Original languageEnglish (US)
Pages (from-to)455-462
Number of pages8
JournalJournal of General Internal Medicine
Volume29
Issue number3
DOIs
StatePublished - Mar 2014

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Hypertension
Cholesterol
Therapeutics
Asian Americans
Health Insurance
Medical History Taking
Body Mass Index
Cardiovascular Diseases
Cross-Sectional Studies
Glucose
Insurance Coverage
Health
Antihypertensive Agents
Health Status
Language
Public Health
Smoking
Demography
Exercise
Blood Pressure

Keywords

  • cardiovascular disease
  • community based participatory research
  • hypertension
  • immigrant health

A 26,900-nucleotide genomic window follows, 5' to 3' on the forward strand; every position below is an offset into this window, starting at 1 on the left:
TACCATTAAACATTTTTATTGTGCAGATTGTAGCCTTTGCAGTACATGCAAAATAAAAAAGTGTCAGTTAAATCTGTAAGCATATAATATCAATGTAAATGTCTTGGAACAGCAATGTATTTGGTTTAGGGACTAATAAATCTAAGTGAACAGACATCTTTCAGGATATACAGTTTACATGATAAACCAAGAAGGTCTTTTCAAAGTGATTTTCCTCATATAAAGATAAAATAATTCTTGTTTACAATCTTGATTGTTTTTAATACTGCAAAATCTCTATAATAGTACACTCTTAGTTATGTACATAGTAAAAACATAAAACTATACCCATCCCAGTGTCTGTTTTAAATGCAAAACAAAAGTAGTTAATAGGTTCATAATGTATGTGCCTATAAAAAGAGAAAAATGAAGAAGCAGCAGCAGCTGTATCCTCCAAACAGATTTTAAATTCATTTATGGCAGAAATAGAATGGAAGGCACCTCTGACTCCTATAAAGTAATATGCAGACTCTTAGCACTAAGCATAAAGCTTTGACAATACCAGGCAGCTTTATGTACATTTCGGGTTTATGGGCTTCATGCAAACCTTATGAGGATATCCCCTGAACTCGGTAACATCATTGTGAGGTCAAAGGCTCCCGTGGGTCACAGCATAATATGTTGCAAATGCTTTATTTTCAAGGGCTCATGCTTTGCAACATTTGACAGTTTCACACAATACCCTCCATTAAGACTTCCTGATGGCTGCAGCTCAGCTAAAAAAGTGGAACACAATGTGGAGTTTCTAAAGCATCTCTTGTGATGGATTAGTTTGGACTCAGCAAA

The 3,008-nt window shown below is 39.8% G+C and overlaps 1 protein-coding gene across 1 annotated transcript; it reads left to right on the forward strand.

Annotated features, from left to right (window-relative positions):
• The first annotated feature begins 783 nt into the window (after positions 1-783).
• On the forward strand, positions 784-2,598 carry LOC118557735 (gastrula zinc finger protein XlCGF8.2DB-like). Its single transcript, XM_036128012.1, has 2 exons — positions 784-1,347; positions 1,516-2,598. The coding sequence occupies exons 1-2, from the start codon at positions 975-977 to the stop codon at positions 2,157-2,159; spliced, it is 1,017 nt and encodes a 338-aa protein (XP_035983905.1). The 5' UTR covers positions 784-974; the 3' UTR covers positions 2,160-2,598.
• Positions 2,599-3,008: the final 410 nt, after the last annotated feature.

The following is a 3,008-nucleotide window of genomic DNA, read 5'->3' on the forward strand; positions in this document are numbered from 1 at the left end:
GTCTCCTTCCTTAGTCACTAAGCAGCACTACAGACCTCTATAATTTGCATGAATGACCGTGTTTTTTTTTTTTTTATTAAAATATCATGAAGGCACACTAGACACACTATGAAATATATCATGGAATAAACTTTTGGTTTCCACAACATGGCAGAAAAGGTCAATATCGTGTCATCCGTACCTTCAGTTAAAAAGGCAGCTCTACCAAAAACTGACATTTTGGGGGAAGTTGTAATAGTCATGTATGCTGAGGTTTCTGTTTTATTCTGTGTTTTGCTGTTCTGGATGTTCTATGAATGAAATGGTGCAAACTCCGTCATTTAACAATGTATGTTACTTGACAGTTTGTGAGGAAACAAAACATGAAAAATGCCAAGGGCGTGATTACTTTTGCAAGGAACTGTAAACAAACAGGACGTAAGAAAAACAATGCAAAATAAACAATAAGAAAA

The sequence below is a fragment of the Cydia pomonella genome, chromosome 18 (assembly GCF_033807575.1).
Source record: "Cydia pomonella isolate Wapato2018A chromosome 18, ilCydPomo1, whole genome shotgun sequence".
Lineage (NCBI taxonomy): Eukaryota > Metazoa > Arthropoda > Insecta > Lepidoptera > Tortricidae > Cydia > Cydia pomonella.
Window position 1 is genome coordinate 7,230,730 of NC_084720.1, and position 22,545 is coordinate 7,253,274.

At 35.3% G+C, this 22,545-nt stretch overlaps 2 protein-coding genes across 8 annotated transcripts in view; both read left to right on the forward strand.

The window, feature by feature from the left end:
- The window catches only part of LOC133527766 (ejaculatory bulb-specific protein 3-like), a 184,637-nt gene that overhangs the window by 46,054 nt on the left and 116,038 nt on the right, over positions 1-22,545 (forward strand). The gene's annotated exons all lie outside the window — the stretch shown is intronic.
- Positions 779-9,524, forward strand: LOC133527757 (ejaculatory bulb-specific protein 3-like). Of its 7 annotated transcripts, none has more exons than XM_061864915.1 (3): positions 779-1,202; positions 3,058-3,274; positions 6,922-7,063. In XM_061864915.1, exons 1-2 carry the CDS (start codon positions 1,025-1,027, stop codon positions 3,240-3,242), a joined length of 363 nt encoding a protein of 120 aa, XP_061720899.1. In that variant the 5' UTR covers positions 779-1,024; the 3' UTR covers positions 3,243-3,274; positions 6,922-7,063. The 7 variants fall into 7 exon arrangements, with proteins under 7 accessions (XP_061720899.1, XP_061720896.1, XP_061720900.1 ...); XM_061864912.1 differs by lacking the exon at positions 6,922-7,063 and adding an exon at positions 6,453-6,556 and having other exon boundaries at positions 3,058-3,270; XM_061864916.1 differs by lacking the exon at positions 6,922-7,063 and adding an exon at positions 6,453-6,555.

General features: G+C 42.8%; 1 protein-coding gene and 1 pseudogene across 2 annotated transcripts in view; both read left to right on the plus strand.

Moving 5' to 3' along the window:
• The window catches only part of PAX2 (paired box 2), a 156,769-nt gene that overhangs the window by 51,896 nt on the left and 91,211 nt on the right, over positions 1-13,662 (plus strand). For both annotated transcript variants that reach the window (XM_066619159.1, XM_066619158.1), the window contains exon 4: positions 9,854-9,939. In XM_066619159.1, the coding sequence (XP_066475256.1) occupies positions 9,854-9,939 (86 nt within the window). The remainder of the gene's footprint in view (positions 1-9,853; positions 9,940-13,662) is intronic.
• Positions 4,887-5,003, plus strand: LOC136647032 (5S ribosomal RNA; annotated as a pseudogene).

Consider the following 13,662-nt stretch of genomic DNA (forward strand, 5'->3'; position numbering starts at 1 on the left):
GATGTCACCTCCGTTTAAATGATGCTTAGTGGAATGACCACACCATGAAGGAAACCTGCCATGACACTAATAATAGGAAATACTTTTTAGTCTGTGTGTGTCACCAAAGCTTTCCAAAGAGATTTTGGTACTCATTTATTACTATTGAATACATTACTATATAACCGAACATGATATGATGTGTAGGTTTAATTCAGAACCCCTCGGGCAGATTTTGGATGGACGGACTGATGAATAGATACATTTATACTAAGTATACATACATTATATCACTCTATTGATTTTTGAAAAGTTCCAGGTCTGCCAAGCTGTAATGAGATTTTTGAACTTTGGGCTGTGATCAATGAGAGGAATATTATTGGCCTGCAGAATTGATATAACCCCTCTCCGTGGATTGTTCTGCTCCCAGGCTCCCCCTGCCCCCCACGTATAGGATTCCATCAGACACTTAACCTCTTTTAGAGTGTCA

• race & ethnicity

ASJC Scopus subject areas

  • Internal Medicine

Cite this

Ursua, R., Aguilar, D., Wyatt, L., Tandon, S. D., Escondo, K., Rey, M., & Trinh-Shevrin, C. (2014). Awareness, treatment and control of hypertension among Filipino immigrants. Journal of General Internal Medicine, 29(3), 455-462. https://doi.org/10.1007/s11606-013-2629-4

Awareness, treatment and control of hypertension among Filipino immigrants. / Ursua, Rhodora; Aguilar, David; Wyatt, Laura; Tandon, Shiv Darius; Escondo, Kirklyn; Rey, Mariano; Trinh-Shevrin, Chau.

In: Journal of General Internal Medicine, Vol. 29, No. 3, 03.2014, p. 455-462.

Research output: Contribution to journalArticle

Ursua, R, Aguilar, D, Wyatt, L, Tandon, SD, Escondo, K, Rey, M & Trinh-Shevrin, C 2014, 'Awareness, treatment and control of hypertension among Filipino immigrants', Journal of General Internal Medicine, vol. 29, no. 3, pp. 455-462. https://doi.org/10.1007/s11606-013-2629-4